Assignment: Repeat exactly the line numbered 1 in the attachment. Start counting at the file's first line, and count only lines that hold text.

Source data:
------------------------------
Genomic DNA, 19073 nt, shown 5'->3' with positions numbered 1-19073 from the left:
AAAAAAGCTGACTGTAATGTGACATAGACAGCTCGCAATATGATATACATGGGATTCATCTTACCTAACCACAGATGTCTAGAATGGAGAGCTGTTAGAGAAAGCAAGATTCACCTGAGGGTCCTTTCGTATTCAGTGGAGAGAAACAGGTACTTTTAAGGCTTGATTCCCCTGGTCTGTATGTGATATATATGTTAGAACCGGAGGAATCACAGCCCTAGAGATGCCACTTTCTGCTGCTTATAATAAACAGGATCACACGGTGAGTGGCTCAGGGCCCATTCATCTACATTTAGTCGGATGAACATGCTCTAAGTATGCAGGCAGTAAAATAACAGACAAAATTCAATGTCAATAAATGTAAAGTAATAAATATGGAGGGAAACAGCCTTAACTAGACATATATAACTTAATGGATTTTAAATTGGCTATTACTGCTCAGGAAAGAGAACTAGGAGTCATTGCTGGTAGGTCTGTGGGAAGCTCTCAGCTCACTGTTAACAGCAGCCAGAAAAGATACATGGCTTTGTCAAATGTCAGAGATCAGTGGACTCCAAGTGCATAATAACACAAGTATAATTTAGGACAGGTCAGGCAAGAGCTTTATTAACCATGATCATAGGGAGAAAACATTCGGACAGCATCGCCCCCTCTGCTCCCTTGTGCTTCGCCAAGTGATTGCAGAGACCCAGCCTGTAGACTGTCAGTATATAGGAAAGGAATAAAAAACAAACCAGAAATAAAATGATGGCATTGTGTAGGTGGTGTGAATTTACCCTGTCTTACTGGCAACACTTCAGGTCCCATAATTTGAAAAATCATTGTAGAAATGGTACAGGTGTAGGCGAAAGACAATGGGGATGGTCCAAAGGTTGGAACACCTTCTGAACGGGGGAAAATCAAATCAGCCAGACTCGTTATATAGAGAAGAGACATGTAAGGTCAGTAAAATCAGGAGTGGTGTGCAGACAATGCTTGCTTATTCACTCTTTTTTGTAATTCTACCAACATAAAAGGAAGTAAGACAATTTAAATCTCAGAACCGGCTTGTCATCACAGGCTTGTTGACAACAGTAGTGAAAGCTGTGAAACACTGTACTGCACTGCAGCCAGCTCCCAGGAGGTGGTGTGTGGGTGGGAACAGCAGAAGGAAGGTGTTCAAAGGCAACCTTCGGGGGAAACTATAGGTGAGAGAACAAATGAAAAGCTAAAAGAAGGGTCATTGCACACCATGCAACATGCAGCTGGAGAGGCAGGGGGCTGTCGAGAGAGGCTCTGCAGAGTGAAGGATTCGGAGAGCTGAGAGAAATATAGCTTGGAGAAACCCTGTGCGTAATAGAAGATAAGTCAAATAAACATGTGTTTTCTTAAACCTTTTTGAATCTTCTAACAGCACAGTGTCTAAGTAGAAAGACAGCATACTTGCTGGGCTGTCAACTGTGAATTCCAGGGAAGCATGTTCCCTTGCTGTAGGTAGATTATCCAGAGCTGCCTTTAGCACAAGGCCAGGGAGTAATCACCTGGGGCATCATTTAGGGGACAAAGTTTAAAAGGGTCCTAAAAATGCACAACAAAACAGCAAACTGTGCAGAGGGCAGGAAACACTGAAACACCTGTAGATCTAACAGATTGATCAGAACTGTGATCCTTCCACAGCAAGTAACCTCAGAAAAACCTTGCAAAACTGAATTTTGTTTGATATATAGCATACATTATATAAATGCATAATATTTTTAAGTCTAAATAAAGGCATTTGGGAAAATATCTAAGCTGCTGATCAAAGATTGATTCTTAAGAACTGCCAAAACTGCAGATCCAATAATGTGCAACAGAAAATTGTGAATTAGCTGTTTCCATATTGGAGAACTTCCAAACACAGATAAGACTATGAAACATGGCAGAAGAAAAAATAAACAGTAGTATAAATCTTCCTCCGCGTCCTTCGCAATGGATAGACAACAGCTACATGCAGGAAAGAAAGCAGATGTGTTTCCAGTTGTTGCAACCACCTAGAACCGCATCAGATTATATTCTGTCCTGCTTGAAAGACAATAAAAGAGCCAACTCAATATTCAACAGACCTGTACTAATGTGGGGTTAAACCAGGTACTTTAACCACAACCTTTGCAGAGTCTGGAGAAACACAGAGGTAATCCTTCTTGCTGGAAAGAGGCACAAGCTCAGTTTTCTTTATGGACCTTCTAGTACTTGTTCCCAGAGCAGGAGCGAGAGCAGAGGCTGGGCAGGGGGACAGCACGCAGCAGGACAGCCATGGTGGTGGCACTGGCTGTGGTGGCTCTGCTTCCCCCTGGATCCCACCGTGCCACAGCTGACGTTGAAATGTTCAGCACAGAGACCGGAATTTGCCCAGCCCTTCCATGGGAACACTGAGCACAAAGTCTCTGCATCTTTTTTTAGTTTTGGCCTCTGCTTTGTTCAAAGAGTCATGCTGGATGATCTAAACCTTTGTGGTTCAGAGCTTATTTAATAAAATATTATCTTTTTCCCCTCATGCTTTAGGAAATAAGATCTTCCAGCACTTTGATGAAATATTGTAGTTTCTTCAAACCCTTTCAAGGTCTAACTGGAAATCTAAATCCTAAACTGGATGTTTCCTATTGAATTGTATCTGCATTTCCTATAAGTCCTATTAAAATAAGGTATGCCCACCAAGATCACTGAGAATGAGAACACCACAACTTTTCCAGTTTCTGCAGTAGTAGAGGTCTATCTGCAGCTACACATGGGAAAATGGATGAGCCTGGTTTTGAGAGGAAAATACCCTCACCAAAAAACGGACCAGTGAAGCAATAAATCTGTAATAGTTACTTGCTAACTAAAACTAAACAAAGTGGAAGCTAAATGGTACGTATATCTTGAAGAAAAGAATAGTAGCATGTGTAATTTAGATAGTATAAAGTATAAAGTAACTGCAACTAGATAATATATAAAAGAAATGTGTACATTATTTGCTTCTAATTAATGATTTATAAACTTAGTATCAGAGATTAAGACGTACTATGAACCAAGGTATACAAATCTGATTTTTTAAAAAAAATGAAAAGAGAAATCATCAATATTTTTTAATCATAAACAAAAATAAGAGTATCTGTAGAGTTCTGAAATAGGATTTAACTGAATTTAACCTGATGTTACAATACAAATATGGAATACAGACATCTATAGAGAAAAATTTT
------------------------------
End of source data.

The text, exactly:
Genomic DNA, 19073 nt, shown 5'->3' with positions numbered 1-19073 from the left: